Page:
Libraries, archives and cultural institutions hold millions of items that have never been adequately described and are all but unknown to, and unused by, the scholars those organizations aim to serve. The Amistad Research Center at Tulane University holds a wealth of information about the struggle for civil rights that can be catalogued now, thanks to new funding.
The center has received funding from the Council on Library and Information Resources Cataloging Hidden Special Collections and Archives awards. The award will fund a project called “Working for Freedom: Documenting Civil Rights Organizations.”
Housed in Tilton Memorial Hall on the uptown campus, the center began as the first archives to document the modern civil rights movement. The history of slavery, race relations, African American community development and the civil rights movement have received new and thought-provoking interpretations as the result of scholarly research using the center's resources.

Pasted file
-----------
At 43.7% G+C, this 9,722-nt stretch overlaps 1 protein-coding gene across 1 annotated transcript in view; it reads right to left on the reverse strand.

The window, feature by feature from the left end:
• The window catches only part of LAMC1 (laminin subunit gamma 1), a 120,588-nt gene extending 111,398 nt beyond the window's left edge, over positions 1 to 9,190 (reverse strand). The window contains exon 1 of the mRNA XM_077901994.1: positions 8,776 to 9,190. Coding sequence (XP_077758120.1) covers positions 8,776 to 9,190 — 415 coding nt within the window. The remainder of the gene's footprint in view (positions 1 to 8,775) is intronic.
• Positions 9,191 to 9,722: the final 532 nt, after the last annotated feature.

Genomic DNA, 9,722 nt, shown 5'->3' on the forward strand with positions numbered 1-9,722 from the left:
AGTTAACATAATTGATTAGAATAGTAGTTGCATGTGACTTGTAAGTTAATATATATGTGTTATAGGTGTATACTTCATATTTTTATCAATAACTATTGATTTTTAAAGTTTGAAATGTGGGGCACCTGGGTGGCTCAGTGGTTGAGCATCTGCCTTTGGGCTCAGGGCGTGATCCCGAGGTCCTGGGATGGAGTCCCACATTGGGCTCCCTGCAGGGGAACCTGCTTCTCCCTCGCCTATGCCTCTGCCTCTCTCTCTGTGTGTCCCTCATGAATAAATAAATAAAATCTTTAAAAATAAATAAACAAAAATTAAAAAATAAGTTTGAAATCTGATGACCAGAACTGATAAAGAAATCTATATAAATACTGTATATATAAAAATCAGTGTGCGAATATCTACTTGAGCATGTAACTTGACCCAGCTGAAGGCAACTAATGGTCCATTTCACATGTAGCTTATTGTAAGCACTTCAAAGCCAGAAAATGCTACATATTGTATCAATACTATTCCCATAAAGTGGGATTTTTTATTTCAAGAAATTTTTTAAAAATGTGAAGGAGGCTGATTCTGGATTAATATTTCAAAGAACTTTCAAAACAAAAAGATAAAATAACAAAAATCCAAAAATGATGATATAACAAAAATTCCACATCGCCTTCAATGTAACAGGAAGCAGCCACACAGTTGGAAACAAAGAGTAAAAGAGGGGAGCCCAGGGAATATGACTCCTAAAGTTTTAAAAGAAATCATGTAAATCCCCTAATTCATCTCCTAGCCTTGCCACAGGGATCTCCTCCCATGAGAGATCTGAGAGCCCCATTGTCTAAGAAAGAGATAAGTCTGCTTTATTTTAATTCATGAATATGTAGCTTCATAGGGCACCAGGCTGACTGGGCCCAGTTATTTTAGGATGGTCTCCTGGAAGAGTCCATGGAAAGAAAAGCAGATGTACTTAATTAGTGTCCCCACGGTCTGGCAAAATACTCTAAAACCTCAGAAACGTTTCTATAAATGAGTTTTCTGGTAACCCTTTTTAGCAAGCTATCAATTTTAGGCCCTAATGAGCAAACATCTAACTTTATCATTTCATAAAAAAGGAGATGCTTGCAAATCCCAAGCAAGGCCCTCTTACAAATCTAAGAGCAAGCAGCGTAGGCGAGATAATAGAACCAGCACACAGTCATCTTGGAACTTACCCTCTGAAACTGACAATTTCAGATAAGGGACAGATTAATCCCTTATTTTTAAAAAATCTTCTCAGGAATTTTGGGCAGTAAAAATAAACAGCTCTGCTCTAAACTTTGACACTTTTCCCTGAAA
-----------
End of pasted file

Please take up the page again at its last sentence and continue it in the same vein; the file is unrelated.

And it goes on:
The holdings include the papers of artists, educators, authors, business leaders, clergy, lawyers, factory workers, farmers and musicians.
Awarded as a collaborative project, the $900,000 grant also funds the Emory University Archives from Atlanta “Cradle of the Civil Rights Movement: The Papers of Andrew Young, SCLC, and NAACP-Atlanta Chapter” and the Robert W. Woodruff Library at Atlanta University Center's Processing Voter Education Project Collection.
The institutions will create cataloging records of their special collections holdings that can be accessed through the Internet. This project will enable a federation of disparate, local cataloging entries with tools to aggregate the information by topic and theme.
The Council on Library and Information Resources will begin building a basic registry of hidden collections and archives, created from information in the proposals that can be searched through a Web-based platform.
The Cataloging Hidden Special Collections and Archives